While grocery shopping I received a Facebook Message from my cousin telling me that Grandma had passed away. I know I should be sad, that I should be having all sots of feels about losing my Grandma. Truth is: “I have no feels, cause the woman that died today was never my Grandma.”
She is and will always be nothing more than Irene to me. She is the Mother of my father and that is where our connection ends. A few weeks before I was born my parents totaled their truck in a rollover accident and they were waiting for the new one to be delivered. I came before the new truck did. On the day I was discharged from the hospital my Dad called Irene and asked for a ride home. Irene told him to call a cab. What kind of Grandma tells her son to call a cab? I grew up less than 15 miles from the farm yet I only saw Irene and my Grandfather a handful of times. She never came to town to visit us and on the few times my Dad brought us out to the farm she was never happy to see us. I never got a hug let alone a hello. Irene drew the line long ago that she was not going to be apart of my life.
Where Irene failed others stepped in. Dorothy Simonson stepped up and was the Grandma we never asked her to be. Ms. Dorothy lived in the yellow house next door and from the moment my sister and I were born, we were her grand daughters.. This woman loved my sister and I more than life its self. We were Dorothy’s world and she was ours. Dorothy taught me how to bake, to can, and garden. Dorothy stepped up where Irene failed, as a child I was sick and Dorothy often looked after my sister while my parents were at the hospital. To this day I remember coming home after my surgery Dorothy, my sister and my Dad were standing on the curb waiving as hard as they could to welcome me home. Dorothy was so very glad to see me and to have me back in her kitchen eating raspberries and discussing little girl fantasies.
Dorothy was not the only little lady that looked after me. When I was about six years old Cora came to live with Dorothy and I had a new best friend. Cora was in her early 90’s and we bridged the age gap with games of dominos and lemonade. I thought I was the coolest little girl on the planet, I had my Grandma and Cora living next door to me. Cora taught me so much in our short time together, I learned how to be frugal, to be a lady, plus she gave me coffee (shhhh don’t tell my mom), and because of her I can play a pretty mean game of dominos. Cora and Dorothy always came to my school programs, looked on at field days, and kept me entertained during summer breaks.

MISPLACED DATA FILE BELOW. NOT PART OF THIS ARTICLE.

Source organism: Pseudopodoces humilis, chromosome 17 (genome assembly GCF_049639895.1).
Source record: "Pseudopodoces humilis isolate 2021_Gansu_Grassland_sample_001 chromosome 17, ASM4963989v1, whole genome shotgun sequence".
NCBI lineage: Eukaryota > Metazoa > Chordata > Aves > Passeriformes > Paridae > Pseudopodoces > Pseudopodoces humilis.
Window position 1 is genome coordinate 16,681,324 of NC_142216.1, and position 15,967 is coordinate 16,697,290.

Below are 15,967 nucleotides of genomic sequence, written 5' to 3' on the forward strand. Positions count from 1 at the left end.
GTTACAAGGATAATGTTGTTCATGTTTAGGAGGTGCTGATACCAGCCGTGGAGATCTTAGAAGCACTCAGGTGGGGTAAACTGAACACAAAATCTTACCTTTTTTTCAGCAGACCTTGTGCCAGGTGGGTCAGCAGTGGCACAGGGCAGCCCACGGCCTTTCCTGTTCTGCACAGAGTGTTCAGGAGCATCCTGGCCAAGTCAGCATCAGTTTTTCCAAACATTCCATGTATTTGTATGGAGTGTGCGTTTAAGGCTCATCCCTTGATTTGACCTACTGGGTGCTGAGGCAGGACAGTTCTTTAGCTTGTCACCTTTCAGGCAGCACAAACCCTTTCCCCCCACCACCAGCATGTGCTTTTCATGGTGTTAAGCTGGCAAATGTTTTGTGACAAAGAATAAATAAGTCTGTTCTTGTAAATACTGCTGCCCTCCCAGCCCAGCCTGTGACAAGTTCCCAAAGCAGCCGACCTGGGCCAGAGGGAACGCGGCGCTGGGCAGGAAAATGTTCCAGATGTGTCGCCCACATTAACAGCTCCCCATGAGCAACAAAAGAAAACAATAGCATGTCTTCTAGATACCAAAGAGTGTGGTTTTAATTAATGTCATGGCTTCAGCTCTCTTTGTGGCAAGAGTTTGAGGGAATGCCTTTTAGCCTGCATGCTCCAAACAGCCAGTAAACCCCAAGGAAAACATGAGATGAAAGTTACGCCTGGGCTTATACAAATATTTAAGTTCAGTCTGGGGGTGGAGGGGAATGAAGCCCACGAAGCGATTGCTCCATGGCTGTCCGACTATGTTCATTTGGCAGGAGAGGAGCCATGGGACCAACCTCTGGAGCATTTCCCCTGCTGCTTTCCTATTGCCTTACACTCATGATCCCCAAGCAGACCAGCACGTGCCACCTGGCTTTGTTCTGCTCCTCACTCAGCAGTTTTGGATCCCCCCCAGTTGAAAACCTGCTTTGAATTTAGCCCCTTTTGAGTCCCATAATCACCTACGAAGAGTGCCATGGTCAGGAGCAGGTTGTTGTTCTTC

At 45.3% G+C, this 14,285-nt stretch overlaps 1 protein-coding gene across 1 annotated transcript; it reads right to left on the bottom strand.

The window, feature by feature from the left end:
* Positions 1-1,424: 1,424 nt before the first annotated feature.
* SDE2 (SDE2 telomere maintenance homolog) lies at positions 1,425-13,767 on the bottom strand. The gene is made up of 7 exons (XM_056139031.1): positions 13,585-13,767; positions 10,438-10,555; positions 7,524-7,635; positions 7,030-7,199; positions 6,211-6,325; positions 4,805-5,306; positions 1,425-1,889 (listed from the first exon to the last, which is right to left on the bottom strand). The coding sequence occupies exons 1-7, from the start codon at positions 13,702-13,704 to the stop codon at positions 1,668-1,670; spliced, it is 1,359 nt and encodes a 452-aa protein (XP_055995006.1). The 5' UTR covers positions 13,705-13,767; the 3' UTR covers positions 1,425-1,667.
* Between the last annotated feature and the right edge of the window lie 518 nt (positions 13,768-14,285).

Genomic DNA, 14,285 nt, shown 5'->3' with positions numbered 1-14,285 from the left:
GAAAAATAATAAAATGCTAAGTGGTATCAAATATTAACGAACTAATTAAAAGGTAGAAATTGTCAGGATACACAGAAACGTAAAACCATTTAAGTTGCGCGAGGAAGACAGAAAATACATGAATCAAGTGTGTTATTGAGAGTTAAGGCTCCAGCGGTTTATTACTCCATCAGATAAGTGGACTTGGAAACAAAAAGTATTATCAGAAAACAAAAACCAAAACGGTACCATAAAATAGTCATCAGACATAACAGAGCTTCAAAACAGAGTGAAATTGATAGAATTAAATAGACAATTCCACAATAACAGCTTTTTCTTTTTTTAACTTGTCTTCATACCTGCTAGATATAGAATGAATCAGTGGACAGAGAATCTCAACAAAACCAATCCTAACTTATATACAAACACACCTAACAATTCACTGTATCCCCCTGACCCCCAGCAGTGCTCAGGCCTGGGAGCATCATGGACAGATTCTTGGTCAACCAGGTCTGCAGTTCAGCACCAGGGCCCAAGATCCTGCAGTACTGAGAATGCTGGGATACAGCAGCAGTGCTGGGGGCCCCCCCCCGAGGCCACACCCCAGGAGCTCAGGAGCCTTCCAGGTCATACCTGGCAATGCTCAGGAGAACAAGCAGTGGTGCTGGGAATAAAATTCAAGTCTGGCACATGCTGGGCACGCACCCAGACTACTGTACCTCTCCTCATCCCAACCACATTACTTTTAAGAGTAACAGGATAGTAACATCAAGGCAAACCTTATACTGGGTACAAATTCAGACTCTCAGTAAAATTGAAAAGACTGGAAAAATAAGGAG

My heart broke on the day Cora died, I was 11 and she was 97, I cried for days. I was so mad at God, Cora’s goal was to live to be 100, she died just 3 years shy of her goal. Every year I write Cora a letter and bring it to her grave. I make sure that her stone is cleared of debris and that the flowers are watered. One day I will name a daughter after her and tell her about this amazing woman that changed her mama’s life forever.
With each year Dorothy was growing older and it was getting harder and harder for her to care for her home. A for sale sign went up and She moved away. I didn’t get to see her every day but Dorothy always had a way of popping up around town. She sent me a graduation card and wished me all of the best in life. On July 10, 2004 my heart it broke again. The little lady that never had to be my Grandma had died. I cried so hard at her funeral, I honestly thought she would live forever. I placed a dozen roses in her casket, she is holding them and a penny in her hand. Her family was so glad that we came to see her off. In her eulogy the pastor mentioned just how much two little girls meant to her and that she would always tell everyone around town about her grand daughters.
Irene could never hold a candle to Dorothy and Cora. Where Irene failed they stepped up and gave me a childhood that dreams are made of. My Dad he ended the cycle of abuse, my sister and I grew up in a loving home. My Dad saw my sister and I as children and not labor. I have 12 aunts and uncles, because of Irene and the distance she forged I don’t know any of them. Only one has an excuse for not knowing me and that’s because cancer took her from us. All I have of Cherie is the blanket that she hand stitched for me and the knowledge that Irene denied her, her last request on earth. Cherie wanted to die on the farm, Instead she died in a cold hospital room. Irene didn’t even have the courtesy to look after her daughter in death.
Irene is nothing more than a tormented soul that had children, in which she abused and then sent them out into the world. My father describes his childhood as “I survived.” She was never a mother to my father so it was only natural for her to never be a grandmother to her son’s children. I can only pray that in death Irene’s mind found the peace she so desperately longed for on earth. Irene was never there for me in life, so I will not be there for her in death. One curly haired girl who looks like her Auntie Cherie Leigh will not be present at the funeral.
In the end the only person Irene cheated was herself, she cheated herself out of getting to know two little girls who grew up into amazing women.